All this time we tried to use as much of the language as possible, did visitation, played Gospel messages on tape, and by now I was reading Scripture in the Slavey language.
It seemed the Spirit of God was working in people’s hearts, even more so than before. One dear elderly lady who came regularly to our meetings told us of her concerns for her people’s spiritual needs. She was just about in tears. Three men admitted their need of the Lord, and their weakness to booze and other addictions.
One day one of the men came and said, “How come every time I’m in the meeting, and you are preaching, you are pointing your finger right at me?”
I am sure it was not intentional. Another young man I prayed much for, but the more I brought him before the Lord, the more trouble he seemed to get into.
There were others who the Lord seemed to be dealing with. Later the Knightlys moved from Wrigley to Ft. Liard, NWT. Ron’s plan was to move his family and belongings by boat up the Mackenzie River, one of the world’s largest waterways.
“The distance we had to go would be somewhere in the vicinity of 370 miles, all upstream in a south-easterly direction. We wanted to visit all the people who were our neighbours and friends of the past eight years, to remind them to follow the Lord, those who had taken a stand for Him.
I had bent birch poles over the boat and covered them with tarps to shelter Marge and the boys from the sun, wind and weather. It looked a lot like an old covered wagon with no big wheels. We had a large load with only about three inches of free board at the transom.
Now I would never even consider such a trip – no available life jackets, nothing but trust in our great and mighty God who we were sure had brought us here for a purpose …
… The next morning, after a good breakfast, clean-up, loading the boat, and a devotional time, I had a big decision to make. Should we make two trips through the rapids, so we could travel lighter? Or should we try the whole 15 miles with the one load, which would be much slower and safer. After much thought and calculation, it seemed that one trip might be the best solution, because we did not like the thought of splitting up our load and/or the family …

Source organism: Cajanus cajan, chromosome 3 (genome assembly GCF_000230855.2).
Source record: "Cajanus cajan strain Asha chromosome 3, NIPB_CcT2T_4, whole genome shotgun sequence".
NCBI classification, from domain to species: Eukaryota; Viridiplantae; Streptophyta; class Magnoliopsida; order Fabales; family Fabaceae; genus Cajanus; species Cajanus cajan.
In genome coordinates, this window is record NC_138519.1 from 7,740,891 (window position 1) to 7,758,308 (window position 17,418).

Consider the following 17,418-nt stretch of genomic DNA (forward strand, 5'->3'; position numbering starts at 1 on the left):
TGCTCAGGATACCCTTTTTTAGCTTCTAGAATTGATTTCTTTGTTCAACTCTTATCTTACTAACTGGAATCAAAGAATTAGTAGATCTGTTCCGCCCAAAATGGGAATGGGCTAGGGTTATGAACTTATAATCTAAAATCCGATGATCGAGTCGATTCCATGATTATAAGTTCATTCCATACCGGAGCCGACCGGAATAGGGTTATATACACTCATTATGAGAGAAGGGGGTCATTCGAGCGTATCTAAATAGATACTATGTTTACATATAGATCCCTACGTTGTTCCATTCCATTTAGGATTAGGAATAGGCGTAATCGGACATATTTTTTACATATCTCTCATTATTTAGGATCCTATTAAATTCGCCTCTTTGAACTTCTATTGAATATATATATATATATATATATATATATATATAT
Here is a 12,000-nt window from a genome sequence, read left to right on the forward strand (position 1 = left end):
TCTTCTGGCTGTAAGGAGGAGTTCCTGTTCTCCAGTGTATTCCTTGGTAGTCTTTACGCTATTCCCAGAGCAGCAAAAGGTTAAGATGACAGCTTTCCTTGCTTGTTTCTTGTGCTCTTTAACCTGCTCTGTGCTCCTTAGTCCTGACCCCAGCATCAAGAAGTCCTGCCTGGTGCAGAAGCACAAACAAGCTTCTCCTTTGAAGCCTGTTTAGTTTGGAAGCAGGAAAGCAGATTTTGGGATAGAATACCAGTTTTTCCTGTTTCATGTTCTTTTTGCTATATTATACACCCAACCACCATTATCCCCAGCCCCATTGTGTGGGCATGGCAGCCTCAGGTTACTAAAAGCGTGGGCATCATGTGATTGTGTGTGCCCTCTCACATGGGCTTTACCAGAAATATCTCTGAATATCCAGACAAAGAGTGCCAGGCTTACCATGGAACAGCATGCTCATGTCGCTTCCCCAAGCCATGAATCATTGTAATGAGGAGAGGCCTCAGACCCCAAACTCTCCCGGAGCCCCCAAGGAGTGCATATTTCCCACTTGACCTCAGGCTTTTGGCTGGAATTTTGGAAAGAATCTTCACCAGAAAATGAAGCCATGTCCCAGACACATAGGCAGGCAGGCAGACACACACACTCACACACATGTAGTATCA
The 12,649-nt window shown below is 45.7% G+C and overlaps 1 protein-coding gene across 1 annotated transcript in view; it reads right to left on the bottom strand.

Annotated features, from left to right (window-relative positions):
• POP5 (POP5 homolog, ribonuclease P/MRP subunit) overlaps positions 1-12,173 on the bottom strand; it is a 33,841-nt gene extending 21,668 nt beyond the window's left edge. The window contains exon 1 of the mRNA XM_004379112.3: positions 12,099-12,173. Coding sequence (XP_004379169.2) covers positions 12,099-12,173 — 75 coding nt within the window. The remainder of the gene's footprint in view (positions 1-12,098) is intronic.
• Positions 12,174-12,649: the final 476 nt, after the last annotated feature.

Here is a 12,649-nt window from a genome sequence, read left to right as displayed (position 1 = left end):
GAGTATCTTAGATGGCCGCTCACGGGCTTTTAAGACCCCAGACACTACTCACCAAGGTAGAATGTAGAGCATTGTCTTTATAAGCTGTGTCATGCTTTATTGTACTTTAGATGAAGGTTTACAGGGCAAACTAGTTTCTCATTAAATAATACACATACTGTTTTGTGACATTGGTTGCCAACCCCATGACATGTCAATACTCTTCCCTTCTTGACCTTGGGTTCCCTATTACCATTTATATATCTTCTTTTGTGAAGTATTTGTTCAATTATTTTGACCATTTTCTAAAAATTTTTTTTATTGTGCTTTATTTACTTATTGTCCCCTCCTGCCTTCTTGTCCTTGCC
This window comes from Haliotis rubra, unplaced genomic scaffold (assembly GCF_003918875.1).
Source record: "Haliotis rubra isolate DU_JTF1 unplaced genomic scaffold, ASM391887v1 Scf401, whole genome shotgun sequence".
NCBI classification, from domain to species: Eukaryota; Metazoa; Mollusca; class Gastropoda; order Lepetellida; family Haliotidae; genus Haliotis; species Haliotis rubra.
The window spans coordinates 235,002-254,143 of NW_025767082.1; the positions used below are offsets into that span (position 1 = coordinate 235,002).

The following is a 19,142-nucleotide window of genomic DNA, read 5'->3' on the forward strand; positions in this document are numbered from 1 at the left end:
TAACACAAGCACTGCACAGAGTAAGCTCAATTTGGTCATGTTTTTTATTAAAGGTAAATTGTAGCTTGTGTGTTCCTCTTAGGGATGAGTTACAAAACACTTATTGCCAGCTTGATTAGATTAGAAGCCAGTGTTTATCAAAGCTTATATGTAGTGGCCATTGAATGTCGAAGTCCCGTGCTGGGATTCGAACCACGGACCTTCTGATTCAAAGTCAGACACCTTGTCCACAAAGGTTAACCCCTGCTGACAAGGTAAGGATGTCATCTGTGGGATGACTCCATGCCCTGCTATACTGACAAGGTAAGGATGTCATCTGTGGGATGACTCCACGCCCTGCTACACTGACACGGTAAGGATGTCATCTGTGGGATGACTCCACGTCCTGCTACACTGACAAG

… I took my homemade paddle out from its place under the gunnel, dipped it over the side of the boat and into the water to check the water depth. Wrong move! … in a flash the powerful current whipped the paddle right out of my hand. It was gone for good … no retrieving it.
Still watching my spot, which must have been only three or four feet from the edge of the boat to the shoreline, it appeared like we may have gained an inch or two. So we held her there and waited another 15 minutes or so to see if there was any change.
Time dragged on ever so slowly, but it was paying off, as we had moved ahead almost a foot or so. In another couple or three or four feet or so, we would be past the notable spot that had claimed many a boat and, I think, a few lives as well.
Building the Knightlys’ house involved getting lumber upstream. One evening, after a long day of hard work, Ron was floating home on a raft of logs. Things were going as planned until his motor boat (tied to the log raft) got loose and drifted away!
Darkness fell and fog rolled in. Ron’s two friends were to meet him with their motor boat, but now he knew his firepot on the raft wouldn’t be visible. Here’s an excerpt from the story:
I kept listening, straining my ears for any sound of their boat motor. Nothing was heard but the muffled slap of the water against the logs. Now I could not see either shore and, as the river was over a mile wide right in this area, I had the feeling of being a bit helpless and alone.
Thinking, “Lord, you are here; You are in control,” I started praying, “Lord, forgive me for getting into this predicament. I could sure use some much needed help right now.”
I knew I was now near the village. I could hear the village dogs barking and howling up a storm. Would anyone be able to hear me calling? “Ela ela!” I called (which is “boat” in the Slavey language, or “canoe,” which most of the people had).
“Ela ela!” I yelled as loudly as I could. But the dogs were getting even more frantic now. Suddenly a very sharp and distinctive woman’s voice cried out with vigorous authority to the dogs: “Shut up!”
And they did! Immediately there was silence. I recognized that voice – it was a neighbor. I took that quick and quiet moment to yell again, “Ela ela, ela ela” – and then the dogs were whipped up into another frenzy of howling.
Was I heard? Would anyone come out on the river this time of night? And if they did, would they be able to locate me and the logs in the darkness?
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